Last weekened T. and I, accompanied by two neighborhood friends, went to a performance of The Sound of Music, put on by a local college. I had taken T. to one play before--Peter Pan. She was young then, about four years old, and while she still remembers the play, it's one thing to see a play at four, and quite another to see it when you are eight, and you love musicals, and you wake up each morning belting out songs from Annie, or The Sound of Music, and your new favorite book is Theater Shoes, by Noel Streatfeild.
I hadn't been to a theatrical production in ages. I might have been as excited as T., and when the lights went dark, and the curtain rustled a little in that magical hold-your-breath moment before it was raised, I had to give T.'s arm a little excited squeeze.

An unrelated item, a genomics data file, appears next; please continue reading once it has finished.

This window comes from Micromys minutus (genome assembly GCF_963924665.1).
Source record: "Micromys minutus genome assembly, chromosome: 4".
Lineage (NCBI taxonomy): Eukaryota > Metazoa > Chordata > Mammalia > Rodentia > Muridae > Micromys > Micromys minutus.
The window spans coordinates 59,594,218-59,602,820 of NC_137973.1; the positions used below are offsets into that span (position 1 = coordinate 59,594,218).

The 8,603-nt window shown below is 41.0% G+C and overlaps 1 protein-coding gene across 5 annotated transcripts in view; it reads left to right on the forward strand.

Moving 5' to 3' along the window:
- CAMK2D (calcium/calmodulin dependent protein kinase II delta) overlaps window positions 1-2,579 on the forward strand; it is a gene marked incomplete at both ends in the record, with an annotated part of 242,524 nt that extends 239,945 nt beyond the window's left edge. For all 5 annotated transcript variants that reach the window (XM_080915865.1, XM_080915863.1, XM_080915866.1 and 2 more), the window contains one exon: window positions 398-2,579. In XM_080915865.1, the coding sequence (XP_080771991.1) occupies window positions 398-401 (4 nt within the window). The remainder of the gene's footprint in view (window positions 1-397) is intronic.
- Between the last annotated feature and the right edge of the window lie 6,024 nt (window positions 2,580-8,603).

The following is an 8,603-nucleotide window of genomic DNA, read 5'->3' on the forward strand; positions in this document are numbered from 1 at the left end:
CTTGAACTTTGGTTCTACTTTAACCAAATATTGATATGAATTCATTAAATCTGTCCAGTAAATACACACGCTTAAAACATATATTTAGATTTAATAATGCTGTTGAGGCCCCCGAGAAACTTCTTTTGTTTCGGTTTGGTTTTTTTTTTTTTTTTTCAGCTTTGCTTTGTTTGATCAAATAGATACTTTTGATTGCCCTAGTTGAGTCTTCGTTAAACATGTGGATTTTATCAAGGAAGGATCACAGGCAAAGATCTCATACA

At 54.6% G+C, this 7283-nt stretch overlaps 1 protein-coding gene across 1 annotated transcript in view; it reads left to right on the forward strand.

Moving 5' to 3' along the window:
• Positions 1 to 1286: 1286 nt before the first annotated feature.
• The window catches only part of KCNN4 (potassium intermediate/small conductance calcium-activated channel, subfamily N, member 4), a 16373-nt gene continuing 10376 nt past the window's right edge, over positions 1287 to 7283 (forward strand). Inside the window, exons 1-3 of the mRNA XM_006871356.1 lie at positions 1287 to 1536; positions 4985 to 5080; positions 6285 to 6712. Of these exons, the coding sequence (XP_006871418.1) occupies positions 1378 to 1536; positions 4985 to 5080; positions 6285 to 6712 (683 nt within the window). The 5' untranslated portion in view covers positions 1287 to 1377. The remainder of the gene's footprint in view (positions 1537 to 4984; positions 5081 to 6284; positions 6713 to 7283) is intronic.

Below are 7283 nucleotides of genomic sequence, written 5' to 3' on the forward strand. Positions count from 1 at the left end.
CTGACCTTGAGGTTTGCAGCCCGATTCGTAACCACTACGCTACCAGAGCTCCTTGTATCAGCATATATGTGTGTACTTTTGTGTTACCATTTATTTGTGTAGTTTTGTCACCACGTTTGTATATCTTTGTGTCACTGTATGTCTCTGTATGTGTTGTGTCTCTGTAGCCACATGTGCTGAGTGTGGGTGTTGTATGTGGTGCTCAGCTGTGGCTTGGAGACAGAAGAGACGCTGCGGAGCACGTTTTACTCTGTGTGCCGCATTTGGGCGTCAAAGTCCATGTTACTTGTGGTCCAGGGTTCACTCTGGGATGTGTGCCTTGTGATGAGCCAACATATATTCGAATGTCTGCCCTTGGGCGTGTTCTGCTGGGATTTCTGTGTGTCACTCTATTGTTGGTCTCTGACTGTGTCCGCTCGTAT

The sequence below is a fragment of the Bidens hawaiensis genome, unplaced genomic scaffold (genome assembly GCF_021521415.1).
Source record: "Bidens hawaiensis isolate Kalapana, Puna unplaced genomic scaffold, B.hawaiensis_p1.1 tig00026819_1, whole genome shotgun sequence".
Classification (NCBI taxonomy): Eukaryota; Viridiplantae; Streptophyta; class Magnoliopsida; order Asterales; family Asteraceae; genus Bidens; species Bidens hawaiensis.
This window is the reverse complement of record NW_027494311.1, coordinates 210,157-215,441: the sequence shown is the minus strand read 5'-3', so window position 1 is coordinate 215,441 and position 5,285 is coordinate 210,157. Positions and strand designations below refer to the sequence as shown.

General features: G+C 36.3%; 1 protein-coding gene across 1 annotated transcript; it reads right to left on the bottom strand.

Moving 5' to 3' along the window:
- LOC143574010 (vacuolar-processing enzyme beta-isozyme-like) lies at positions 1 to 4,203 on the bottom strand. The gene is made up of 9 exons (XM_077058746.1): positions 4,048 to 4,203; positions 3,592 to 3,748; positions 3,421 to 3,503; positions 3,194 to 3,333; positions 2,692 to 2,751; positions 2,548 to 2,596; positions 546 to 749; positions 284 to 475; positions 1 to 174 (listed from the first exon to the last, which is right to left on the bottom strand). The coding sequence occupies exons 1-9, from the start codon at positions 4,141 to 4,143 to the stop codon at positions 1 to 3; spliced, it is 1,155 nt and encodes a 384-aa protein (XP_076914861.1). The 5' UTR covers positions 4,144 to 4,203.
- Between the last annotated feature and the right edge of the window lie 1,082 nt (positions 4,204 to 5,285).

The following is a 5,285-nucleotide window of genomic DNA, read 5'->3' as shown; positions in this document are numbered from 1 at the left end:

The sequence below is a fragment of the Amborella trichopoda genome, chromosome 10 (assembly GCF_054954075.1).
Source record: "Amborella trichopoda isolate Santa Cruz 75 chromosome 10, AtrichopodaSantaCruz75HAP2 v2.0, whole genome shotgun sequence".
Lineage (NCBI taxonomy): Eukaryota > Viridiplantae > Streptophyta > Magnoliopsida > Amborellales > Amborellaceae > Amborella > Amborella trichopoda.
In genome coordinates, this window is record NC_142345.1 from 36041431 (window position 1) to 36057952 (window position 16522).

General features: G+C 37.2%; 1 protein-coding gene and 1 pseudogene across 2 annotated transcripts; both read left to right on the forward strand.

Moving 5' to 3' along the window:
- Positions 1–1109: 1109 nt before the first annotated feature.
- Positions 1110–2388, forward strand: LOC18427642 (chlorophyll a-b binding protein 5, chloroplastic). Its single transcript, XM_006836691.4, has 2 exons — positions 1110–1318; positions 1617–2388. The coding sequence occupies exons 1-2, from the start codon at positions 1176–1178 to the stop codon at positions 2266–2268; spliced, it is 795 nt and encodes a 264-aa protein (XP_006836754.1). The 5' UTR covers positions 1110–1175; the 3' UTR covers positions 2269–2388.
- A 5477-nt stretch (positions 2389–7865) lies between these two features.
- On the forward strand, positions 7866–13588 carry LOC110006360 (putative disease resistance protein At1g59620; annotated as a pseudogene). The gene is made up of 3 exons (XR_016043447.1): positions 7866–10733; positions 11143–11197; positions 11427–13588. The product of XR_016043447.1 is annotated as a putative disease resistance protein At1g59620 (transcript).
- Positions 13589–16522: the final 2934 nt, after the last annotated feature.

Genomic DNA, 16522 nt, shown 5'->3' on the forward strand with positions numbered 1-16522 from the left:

There were good parts, and not-so-good parts. One of the actors had clearly strained his voice over the previous days of performing (we were at the last show), and Maria seemed tired and too-serious ("Mama," T. whispered to me right before the intermission, "Maria is supposed to be happy"). But I don't think T. minded at all and, in the end, I didn't mind one bit, either.
After we dropped our friends off at their house, I pulled away, and looked in the rearview mirror just in time to see T.'s face dissolve into tears.
"What's wrong?" I asked in alarm.
She was so sad that it was over--that performance she'd been waiting for so long, that she'd scored the days leading up to it off on her wall calendar. It was done, the magic faded, and in its wake just a rainy, ordinary Sunday evening.